The court's ruling. The court noted that the resolution of this case depended on the definition of the term "occurrence". If all of the acts of embezzlement were a single occurrence under the insurance policies, then both companies would be responsible to pay a maximum combined amount of $50,000. On the other hand, if the acts of embezzlement represented three separate occurrences in each policy period, then the church was entitled to recover the full amount of the loss for 1992 and 1993, and the policy limits ($50,000) for 1994. The court noted that the insurance policies defined an occurrence as "all loss caused by or involving one or more 'employees,' whether the result of a single act or series of acts." The court concluded that a series of acts did constitute one occurrence for the purposes of determining the policy limits under an insurance policy for employee theft. It observed:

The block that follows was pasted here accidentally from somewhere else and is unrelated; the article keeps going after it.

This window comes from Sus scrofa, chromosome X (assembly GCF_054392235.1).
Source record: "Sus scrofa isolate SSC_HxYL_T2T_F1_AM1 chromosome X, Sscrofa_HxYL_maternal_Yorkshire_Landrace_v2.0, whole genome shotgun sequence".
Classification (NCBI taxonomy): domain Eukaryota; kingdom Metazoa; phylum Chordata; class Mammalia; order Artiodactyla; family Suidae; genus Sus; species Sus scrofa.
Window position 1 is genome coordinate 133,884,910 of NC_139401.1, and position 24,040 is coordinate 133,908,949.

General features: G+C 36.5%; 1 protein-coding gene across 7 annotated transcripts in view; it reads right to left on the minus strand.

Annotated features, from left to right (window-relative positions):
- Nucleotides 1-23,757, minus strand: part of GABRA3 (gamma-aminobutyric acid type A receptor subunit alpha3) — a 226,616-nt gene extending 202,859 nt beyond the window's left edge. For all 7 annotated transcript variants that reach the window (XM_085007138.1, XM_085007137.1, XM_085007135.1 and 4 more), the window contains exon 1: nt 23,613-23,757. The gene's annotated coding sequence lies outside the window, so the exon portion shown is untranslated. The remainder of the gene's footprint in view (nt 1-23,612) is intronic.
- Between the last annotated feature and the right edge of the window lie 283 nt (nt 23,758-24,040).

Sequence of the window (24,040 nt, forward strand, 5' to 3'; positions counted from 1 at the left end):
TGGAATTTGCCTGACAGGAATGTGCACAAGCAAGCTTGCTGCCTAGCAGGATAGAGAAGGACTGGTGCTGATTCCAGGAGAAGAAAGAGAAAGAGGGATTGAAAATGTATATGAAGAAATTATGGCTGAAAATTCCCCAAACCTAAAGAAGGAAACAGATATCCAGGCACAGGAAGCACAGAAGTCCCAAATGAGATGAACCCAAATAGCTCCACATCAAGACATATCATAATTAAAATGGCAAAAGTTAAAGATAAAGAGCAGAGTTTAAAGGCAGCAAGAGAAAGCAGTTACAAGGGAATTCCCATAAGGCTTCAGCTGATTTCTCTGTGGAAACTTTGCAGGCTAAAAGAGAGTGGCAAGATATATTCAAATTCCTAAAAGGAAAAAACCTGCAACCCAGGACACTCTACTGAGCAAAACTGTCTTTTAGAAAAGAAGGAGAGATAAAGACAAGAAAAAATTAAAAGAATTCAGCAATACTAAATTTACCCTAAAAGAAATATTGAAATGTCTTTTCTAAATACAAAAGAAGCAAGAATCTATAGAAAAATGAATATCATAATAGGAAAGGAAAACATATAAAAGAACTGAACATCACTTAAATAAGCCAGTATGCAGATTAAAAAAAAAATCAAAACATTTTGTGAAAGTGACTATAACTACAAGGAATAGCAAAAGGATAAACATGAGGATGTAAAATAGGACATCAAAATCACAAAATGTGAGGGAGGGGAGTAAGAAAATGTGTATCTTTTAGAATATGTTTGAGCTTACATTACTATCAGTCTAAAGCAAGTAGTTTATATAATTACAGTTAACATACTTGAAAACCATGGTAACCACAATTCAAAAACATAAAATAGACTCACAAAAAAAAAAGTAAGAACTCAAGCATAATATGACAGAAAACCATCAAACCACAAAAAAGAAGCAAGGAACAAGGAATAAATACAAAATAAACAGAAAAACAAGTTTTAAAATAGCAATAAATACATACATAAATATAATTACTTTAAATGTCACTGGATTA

[T]his court rejects the church's contention that it is entitled to separate recoveries on each of the three policies that were in effect during the thefts …. [T]he church misinterprets the terms of the insurance contract, particularly the term occurrence. The thefts committed by the church's employee are a series of acts, which, as defined in [Company B's] policy, constitute one occurrence. Although separate insurance companies provided coverage to the church, in all of the coverage periods during which [the employee] converted funds from the church, the policies of both [companies] clearly described an occurrence as a series of acts resulting in loss. This court determines that the series of thefts … at issue herein are a single occurrence under the three identical policy definitions of occurrence in the insurance industry's standard Employee Dishonesty Coverage Form. The church may only recover from all its insurers, a combined total of $50,000, the policy limit in effect at the time the loss was discovered. Where a single occurrence triggers coverage by more than one policy, the highest policy limit in effect during the coverage period is the applicable policy limit.